Almost 80% of SMEs plan to hire this year

HAYS has published a new edition of its 2023 Labor Market Guide where it shows that SMEs are the second type of company with the highest recruitment forecast (79%), eleven percentage points more compared to 2022 and only behind what the large companies indicate (85%).

Oscar Cebollero, director of HAYS Perm Recruitment in the North, East and South of Spain, highlights that “The increase in hiring forecast by SMEs has a lot to do with the market we have in Spain. The SME, many times, is linked to a more industrial sector, and in many of the regions of Spain the industrial gear is very powerful, it is growing a lot and the forecast is that it will continue to do so”.

In addition, in line with the recruitment forecast, the guide data also indicates that 65% of SMEs believe that the business of your company will increase. A percentage that is below large companies (71%), but above startups (58%).

Uncertainty, key for both companies and employees

Even so, 32% of the professionals who work in an SME He is afraid of losing his job. Cebollero points out that “multinationals can be seen as more solid and robust companies, as they are present in more countries and the fact that their activity and results do not depend on a single country. Instead, SMEs may be perceived as more susceptible to suffering from macroeconomic data or negative market movements.

Given this context, the expert indicates that the reality of the SME and the multinational in the current market is somewhat different. “Just as the multinational may be more conservative in its growth plan, taking into account that they have macroeconomic data from different countries and decision-making may not be so centralized at the local level; SMEs live a more national reality in this sense”, he points out.

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On the other hand, from HAYS they indicate that the more difficult profiles to attract, and not only for SMEs, but in the current market, are being the technical profiles; both with regard to the technological side, as well as the more technical part of engineering and production. “They are profiles that are not easy and that are scarce in the market, with which employees are much more demanding when it comes to assessing a change and the market is also much more volatile”, explains Cebollero. “It is no longer just about the salary, there are many more connotations that did not exist a few years ago, such as the work model, the career plan or other aspects to which the candidate now gives a lot of weight when assessing a change”, Add.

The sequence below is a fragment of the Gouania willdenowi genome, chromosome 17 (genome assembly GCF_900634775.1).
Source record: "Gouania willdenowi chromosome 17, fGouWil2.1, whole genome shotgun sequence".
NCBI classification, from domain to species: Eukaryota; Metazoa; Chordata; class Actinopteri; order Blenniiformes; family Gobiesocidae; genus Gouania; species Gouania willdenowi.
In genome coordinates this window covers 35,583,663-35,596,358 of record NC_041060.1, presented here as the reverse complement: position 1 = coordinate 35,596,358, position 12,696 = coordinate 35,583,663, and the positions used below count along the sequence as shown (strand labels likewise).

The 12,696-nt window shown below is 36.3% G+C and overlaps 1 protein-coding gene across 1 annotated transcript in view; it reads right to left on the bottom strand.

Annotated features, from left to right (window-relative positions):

The brain drain, a phenomenon that not only affects small and medium-sized companies

HAYS Guide 2023 data shows that 44% of SMEs say they are more afraid of brain drain this year. A slightly lower percentage compared to what large companies think, taking into account that 49% of them indicate so. In this context, the HAYS expert qualifies that “for SMEs it is not more difficult attract and retain talent, despite the fact that, sometimes, the candidates tend to pay more attention to the brand and the large multinationals are always the most visible”.

In this line, Cebollero points out that “the key aspect is in the value proposition that you are offering to the worker or candidate to sell your project”. “Is essential consider what makes you different from the rest in order to attract and retain talent; Since many times that is what is missing in a selection process or in a company and it is what ends up causing a worker to decide to seek challenges in another company”indicates.

Likewise, the HAYS expert explains that an SME can offer more flexibility when it comes to career planning. “Multinationals, in general, have everything more standardized, because the volume of workers is much larger and there is a criterion of equality regarding the assessment of employees”, explains Cebollero. “On the other hand, in small and medium-sized companies, more individualized standards can be applied to the worker, which allow work to be done more ad hoc to that career plan, and even make the person feel more theirs. That, without a doubt, is part of the value proposition of an SME”he concludes.

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